Diagnosing the Big Ten

September, 18, 2013
9/18/13
10:30
AM ET
The doctor is in. Three weeks into the 2013 season, it's my job to diagnose any ailments in the Big Ten. After last Saturday's results, it's not hard to find some.

Let's begin ...

What's ailing the Big Ten?

[+] EnlargeDeion Barnes
Bradley Leeb/USA TODAY SportsBig Ten defenses would get better with pass-rushers like Penn State's Deion Barnes getting more heat on opposing QBs.
Leaky defenses: Defense hasn't been the Big Ten's biggest problem in recent years, but there are some troubling signs this fall. Four teams are allowing more than 400 yards a game against mostly weak competition. Half of the league's teams are surrendering more than 250 passing yards a game. Only one Big Ten team (Michigan State) ranks in the top 40 nationally in sacks, and only one squad (Minnesota) ranks in the top 40 in tackles for loss. Minnesota end Theiren Cockran is the only Big Ten player with at least three sacks.

What's the cure?

Develop the pass rush: Certain position groups have gone downhill in the Big Ten in recent years, but the league has had no problems producing elite defensive linemen. More players need to emerge in the coming weeks to put some heat on opposing quarterbacks and help out some young defensive backs. I'm looking at you, Deion Barnes, Tyler Scott, Frank Clark and all of Wisconsin's down linemen (the team has only one sack, from linebacker Chris Borland).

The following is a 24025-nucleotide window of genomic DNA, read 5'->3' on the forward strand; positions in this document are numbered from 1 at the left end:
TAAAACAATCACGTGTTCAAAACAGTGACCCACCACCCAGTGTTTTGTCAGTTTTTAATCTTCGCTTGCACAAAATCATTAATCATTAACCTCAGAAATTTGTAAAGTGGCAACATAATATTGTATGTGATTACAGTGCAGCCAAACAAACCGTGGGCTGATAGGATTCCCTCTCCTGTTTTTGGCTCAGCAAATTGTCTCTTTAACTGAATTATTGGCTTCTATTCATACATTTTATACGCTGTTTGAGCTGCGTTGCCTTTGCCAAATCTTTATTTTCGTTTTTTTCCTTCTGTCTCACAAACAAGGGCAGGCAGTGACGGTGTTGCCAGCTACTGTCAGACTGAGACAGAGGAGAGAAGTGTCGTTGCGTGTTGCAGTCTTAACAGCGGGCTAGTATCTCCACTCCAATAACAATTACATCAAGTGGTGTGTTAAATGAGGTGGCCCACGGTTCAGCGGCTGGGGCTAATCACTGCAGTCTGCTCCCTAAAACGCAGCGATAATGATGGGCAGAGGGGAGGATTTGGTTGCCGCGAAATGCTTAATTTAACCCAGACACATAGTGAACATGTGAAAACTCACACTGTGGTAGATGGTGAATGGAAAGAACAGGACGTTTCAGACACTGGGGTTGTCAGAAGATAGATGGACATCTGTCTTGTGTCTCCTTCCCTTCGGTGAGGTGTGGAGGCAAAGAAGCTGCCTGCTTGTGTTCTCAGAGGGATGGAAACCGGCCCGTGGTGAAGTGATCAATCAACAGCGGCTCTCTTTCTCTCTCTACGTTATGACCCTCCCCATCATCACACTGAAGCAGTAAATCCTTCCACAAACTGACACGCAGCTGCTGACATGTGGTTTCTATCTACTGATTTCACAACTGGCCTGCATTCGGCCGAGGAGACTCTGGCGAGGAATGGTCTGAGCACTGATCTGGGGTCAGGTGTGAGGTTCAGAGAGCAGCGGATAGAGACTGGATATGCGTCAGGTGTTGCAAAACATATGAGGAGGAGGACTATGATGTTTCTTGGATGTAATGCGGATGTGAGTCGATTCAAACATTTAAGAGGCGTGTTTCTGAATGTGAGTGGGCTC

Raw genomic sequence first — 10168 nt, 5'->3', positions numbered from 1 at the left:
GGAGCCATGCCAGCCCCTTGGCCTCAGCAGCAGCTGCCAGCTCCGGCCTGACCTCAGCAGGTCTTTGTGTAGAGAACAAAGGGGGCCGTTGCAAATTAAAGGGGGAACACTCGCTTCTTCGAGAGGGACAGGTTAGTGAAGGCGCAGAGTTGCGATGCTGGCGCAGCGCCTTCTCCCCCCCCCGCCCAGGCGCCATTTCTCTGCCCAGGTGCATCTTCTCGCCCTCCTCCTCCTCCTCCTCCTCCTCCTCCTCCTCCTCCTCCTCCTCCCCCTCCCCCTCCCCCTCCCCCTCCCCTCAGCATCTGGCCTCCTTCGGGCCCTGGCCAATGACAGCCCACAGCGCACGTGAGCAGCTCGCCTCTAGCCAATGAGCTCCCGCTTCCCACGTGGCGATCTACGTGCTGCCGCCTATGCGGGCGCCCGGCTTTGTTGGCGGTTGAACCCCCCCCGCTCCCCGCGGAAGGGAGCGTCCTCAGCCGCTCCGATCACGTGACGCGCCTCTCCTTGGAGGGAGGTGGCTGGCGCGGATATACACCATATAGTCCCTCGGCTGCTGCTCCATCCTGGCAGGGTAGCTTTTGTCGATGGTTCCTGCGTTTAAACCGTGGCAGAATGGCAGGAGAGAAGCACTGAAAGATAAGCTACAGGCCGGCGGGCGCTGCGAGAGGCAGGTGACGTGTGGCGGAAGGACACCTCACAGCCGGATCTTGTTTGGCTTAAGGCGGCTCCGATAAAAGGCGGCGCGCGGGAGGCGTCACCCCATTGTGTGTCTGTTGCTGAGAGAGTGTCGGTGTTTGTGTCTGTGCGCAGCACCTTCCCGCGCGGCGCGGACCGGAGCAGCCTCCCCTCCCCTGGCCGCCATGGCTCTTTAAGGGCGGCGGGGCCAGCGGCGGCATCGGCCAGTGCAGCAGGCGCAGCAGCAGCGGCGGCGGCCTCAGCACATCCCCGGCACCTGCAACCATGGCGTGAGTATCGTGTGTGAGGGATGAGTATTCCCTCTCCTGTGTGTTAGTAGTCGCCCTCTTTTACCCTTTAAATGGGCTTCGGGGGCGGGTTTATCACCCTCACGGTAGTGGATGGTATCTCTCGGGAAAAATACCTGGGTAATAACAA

And, now, for Part II ...

What's ailing the Big Ten?

Limited pass games: This is hardly a new problem for the Big Ten, which had only one team (Indiana) finish among the top 30 in pass offense last season. There has been a dearth of elite wide receivers throughout the Big Ten, which has been reflected in recent NFL drafts. While certain pass offenses have improved this fall -- Northwestern, Illinois, Michigan -- the league still has four teams averaging fewer than 200 pass yards per game. Minnesota has only 28 completions in three games.

What's the cure?

Develop No. 2 options at receiver: The No. 1 receivers around the Big Ten are pretty strong, from Penn State's Allen Robinson to Michigan's Jeremy Gallon, Nebraska's Kenny Bell to Wisconsin's Jared Abbrederis and Iowa's Kevonte Martin-Manley. But not enough teams have found second and third options early this season. The ones who have -- Indiana, Northwestern, Illinois -- are seeing good results through the air. It's important for teams like Iowa, Penn State and Wisconsin to find complementary pieces for the pass game.

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